Thank you, Madam Temporary Speaker, for giving me this opportunity to contribute to this important Bill. This is a very important Bill. It is the first one which will get our counties moving and it is also the first Bill we are discussing here. Therefore, it is very important for us. It is also the first County Allocation of Revenue Bill we are doing, so it matters how we take off on this Bill. Madam Temporary Speaker, Clause 6 of this Bill talks about it being based on functions which have been gazetted or which the Transitional Authority has transferred to the county governments. I am not aware of any gazette notice that gives the functions which have been devolved to the county governments. So, the Mover needs to tell us whether there is any gazette notice so that we can base our arguments on it. The only information we have is where the President says that all the functions have been devolved. Madam Temporary Speaker, my question to the Mover would have been; what was used to determine that this Kshs198 billion we are discussing is enough to meet the functions of the county governments if all of them have been devolved. If you look at Fourth Schedule of the Constitution, most of the functions of the Government have actually gone to the county governments. The national Government remains with foreign affairs, security, defence, education and policy issues in some sectors. I am even The electronic version of the Senate Hansard Report is for information purposes only. A certified version of this Report can be obtained from the Hansard Editor, Senate.
Thank you, Madam Temporary Speaker, for the opportunity to contribute to this very important Bill. I would like to begin by flagging off and highlighting one issue. I would like to inform my colleagues at the Senate that, indeed, our discussion and subsequent passage of this Bill is flagging ourselves to take on the most important journey and mandate of this House as bestowed upon us by the Constitution in Article 96. That is the role of oversight. It is also worth noting that in the role of oversight, we will need a clear roadmap and guidance to execute it effectively as it is expected of us by the electorate. Before I The electronic version of the Senate Hansard Report is for information purposes only. A certified version of this Report can be obtained from the Hansard Editor, Senate.
Order, Senators! This is a very important Bill and I would wish that all of us speak to it. The members of the various counties are eagerly waiting to hear what the Senators have to say about this. So, I wish to seek leave of the House that we reduce the time allotted to each speaker to a maximum of 12 minutes, so that all of us can speak to this Bill. Going by the silence, I take it that you are in agreement. Instead of having only two Senators speak, let us have as many Senators as possible. We can reduce the time to 15 minutes instead of 30 minutes. Is that reasonable? Senator for Kakamega, take note that the time is now reduced by half.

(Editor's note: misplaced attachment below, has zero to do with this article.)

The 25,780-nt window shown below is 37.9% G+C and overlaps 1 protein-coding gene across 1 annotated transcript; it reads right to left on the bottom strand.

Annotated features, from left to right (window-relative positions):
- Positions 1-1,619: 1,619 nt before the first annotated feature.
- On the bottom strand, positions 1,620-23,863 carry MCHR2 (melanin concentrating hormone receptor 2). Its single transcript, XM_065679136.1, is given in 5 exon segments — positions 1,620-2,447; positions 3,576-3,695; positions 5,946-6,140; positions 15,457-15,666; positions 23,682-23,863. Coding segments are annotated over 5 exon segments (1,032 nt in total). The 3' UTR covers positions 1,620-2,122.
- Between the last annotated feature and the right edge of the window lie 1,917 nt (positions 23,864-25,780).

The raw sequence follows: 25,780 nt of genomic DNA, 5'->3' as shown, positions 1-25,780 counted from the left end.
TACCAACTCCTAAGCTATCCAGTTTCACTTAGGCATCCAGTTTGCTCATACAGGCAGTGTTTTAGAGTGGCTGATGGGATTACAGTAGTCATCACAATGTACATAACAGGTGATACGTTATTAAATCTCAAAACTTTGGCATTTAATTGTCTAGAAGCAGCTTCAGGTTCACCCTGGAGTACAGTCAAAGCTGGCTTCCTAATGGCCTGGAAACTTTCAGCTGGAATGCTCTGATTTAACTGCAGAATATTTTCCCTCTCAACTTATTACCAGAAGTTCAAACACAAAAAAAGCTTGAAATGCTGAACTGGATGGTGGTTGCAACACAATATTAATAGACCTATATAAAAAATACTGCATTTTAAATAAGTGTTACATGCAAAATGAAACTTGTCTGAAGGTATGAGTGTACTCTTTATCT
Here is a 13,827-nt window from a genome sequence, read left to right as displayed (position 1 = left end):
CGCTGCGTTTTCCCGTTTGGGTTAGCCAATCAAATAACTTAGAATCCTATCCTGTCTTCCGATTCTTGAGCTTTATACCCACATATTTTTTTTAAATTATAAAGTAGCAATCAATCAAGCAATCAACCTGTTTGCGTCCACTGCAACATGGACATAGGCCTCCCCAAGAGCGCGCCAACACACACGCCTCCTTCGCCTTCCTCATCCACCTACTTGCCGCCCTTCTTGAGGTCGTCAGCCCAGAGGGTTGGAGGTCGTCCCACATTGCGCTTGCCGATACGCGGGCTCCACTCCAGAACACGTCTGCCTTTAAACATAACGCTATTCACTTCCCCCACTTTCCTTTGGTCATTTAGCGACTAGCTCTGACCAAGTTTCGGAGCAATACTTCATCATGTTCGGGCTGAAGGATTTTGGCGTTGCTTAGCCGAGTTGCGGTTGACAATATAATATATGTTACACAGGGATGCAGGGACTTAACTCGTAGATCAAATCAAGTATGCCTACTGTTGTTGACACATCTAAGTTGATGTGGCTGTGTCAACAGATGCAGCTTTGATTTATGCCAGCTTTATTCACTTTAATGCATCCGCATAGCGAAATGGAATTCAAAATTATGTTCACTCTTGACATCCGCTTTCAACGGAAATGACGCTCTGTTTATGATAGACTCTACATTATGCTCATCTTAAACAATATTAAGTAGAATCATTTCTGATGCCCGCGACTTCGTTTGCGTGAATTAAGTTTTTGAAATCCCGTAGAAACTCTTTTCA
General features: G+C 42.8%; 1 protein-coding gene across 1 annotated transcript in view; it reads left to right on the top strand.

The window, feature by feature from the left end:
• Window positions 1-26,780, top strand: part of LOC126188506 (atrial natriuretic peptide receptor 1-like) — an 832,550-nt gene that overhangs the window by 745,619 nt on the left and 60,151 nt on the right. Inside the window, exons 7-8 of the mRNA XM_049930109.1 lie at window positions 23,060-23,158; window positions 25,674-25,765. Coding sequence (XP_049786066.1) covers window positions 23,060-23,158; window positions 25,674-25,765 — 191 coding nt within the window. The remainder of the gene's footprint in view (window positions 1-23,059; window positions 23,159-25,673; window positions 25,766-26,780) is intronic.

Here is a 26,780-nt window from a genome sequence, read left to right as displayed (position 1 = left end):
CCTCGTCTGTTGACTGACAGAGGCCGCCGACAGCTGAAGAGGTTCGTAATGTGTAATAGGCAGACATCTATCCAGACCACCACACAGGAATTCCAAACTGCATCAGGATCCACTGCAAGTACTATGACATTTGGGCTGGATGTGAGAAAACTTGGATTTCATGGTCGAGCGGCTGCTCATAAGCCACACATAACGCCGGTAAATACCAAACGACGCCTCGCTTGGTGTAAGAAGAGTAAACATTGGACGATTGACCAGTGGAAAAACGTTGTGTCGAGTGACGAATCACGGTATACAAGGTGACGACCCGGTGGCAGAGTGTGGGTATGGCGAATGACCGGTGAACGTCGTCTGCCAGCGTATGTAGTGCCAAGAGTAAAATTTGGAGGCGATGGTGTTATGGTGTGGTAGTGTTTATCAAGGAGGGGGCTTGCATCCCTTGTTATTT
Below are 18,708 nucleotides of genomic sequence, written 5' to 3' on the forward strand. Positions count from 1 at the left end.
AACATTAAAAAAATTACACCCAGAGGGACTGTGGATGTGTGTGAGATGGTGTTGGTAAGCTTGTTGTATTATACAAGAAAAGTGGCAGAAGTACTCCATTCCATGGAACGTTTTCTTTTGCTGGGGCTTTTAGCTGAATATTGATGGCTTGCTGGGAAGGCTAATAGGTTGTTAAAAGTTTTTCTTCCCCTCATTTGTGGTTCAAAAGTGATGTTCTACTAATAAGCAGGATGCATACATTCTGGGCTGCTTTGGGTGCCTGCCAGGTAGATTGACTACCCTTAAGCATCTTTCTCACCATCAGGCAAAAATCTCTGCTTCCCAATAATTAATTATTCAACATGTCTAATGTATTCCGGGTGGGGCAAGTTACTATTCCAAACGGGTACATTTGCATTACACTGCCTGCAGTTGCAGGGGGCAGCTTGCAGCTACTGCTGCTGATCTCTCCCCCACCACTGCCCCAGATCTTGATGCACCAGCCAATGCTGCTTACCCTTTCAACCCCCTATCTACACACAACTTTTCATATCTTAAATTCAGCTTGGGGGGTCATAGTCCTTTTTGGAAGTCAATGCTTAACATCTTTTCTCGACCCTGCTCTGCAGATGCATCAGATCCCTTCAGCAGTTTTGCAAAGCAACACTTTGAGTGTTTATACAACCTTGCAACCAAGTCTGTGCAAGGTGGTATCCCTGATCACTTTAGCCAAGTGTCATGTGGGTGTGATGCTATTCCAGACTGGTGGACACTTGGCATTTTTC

Madam Temporary Speaker, in the same spirit as those who spoke before me, I want to start with a disclaimer, that my support for this Bill is not tantamount to support of the devalued allocation, from Kshs258 billion to Kshs210 billion, as was done by the National Assembly. I, therefore, rise to support the exercise of horizontal division of revenue amongst our counties, but oppose the process that was used to arrive at the sharable revenue. Madam Temporary Speaker, I would like to reiterate that counties deserve Kshs258 billion and not Kshs210 billion, as contained in the Division of Revenue Act. If passed without amendments, the Bill before the House this afternoon will be a great shocker to county governments. In fact, if you analyze these figures, it is only Kshs168 billion out of the Kshs210 billion that will be available to our governors to share out. Madam Temporary Speaker, why do I say this? I would like to draw your attention on the matrix on pages 6 and 7. There is a column called Conditional Allocations. If you look at the sum total under that column, you will find that it amounts to Kshs43.9 billion. If you subtract Kshs43.9 billion from Kshs210 billion, you will remain with only about Kshs166 billion. This is because the balance of Kshs43.9 billion is not available to our governors. Yes, this is money which will be taken to the counties, but it is going to be used so as not to disrupt the current functions of regional referral hospitals where they are and other health facilities. If you compute this, it, therefore, The electronic version of the Senate Hansard Report is for information purposes only. A certified version of this Report can be obtained from the Hansard Editor, Senate.